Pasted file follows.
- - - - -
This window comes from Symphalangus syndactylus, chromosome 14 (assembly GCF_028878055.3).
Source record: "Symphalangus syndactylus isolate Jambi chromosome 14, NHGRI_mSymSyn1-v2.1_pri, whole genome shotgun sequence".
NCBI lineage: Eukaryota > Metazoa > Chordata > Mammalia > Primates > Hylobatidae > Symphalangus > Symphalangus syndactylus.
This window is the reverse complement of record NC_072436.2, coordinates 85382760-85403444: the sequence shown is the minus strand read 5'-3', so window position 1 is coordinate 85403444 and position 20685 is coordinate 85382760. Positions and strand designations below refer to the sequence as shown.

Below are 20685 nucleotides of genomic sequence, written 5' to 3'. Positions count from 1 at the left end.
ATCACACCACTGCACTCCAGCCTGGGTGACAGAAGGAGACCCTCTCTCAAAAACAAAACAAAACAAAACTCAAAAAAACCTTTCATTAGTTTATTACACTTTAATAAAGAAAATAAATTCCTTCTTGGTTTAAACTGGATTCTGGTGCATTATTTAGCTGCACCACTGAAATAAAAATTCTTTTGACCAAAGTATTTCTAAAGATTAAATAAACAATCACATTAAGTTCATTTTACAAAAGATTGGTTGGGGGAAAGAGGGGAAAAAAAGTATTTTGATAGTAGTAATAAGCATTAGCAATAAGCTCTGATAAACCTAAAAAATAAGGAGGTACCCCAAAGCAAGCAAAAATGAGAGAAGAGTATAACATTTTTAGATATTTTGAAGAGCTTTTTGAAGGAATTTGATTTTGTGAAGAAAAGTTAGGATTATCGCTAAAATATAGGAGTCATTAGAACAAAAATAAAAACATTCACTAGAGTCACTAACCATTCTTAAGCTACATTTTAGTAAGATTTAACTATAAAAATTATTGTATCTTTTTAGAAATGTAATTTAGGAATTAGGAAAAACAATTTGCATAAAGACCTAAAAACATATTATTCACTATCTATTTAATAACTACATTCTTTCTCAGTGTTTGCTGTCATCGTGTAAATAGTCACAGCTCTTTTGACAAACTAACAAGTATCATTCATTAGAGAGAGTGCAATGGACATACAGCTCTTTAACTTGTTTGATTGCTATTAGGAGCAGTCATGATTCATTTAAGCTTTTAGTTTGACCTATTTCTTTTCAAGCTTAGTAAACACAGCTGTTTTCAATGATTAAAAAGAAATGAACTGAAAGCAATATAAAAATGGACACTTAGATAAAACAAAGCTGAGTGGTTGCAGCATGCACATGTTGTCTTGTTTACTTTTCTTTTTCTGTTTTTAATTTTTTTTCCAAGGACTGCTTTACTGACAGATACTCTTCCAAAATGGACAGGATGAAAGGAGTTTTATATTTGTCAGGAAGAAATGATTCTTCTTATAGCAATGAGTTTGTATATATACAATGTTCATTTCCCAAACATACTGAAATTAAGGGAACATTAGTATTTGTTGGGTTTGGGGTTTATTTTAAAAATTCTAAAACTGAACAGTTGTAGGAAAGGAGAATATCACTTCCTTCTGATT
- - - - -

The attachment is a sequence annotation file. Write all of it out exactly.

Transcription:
This window comes from Symphalangus syndactylus, chromosome 14 (assembly GCF_028878055.3).
Source record: "Symphalangus syndactylus isolate Jambi chromosome 14, NHGRI_mSymSyn1-v2.1_pri, whole genome shotgun sequence".
NCBI lineage: Eukaryota > Metazoa > Chordata > Mammalia > Primates > Hylobatidae > Symphalangus > Symphalangus syndactylus.
This window is the reverse complement of record NC_072436.2, coordinates 85382760-85403444: the sequence shown is the minus strand read 5'-3', so window position 1 is coordinate 85403444 and position 20685 is coordinate 85382760. Positions and strand designations below refer to the sequence as shown.

Below are 20685 nucleotides of genomic sequence, written 5' to 3'. Positions count from 1 at the left end.
ATCACACCACTGCACTCCAGCCTGGGTGACAGAAGGAGACCCTCTCTCAAAAACAAAACAAAACAAAACTCAAAAAAACCTTTCATTAGTTTATTACACTTTAATAAAGAAAATAAATTCCTTCTTGGTTTAAACTGGATTCTGGTGCATTATTTAGCTGCACCACTGAAATAAAAATTCTTTTGACCAAAGTATTTCTAAAGATTAAATAAACAATCACATTAAGTTCATTTTACAAAAGATTGGTTGGGGGAAAGAGGGGAAAAAAAGTATTTTGATAGTAGTAATAAGCATTAGCAATAAGCTCTGATAAACCTAAAAAATAAGGAGGTACCCCAAAGCAAGCAAAAATGAGAGAAGAGTATAACATTTTTAGATATTTTGAAGAGCTTTTTGAAGGAATTTGATTTTGTGAAGAAAAGTTAGGATTATCGCTAAAATATAGGAGTCATTAGAACAAAAATAAAAACATTCACTAGAGTCACTAACCATTCTTAAGCTACATTTTAGTAAGATTTAACTATAAAAATTATTGTATCTTTTTAGAAATGTAATTTAGGAATTAGGAAAAACAATTTGCATAAAGACCTAAAAACATATTATTCACTATCTATTTAATAACTACATTCTTTCTCAGTGTTTGCTGTCATCGTGTAAATAGTCACAGCTCTTTTGACAAACTAACAAGTATCATTCATTAGAGAGAGTGCAATGGACATACAGCTCTTTAACTTGTTTGATTGCTATTAGGAGCAGTCATGATTCATTTAAGCTTTTAGTTTGACCTATTTCTTTTCAAGCTTAGTAAACACAGCTGTTTTCAATGATTAAAAAGAAATGAACTGAAAGCAATATAAAAATGGACACTTAGATAAAACAAAGCTGAGTGGTTGCAGCATGCACATGTTGTCTTGTTTACTTTTCTTTTTCTGTTTTTAATTTTTTTTCCAAGGACTGCTTTACTGACAGATACTCTTCCAAAATGGACAGGATGAAAGGAGTTTTATATTTGTCAGGAAGAAATGATTCTTCTTATAGCAATGAGTTTGTATATATACAATGTTCATTTCCCAAACATACTGAAATTAAGGGAACATTAGTATTTGTTGGGTTTGGGGTTTATTTTAAAAATTCTAAAACTGAACAGTTGTAGGAAAGGAGAATATCACTTCCTTCTGATT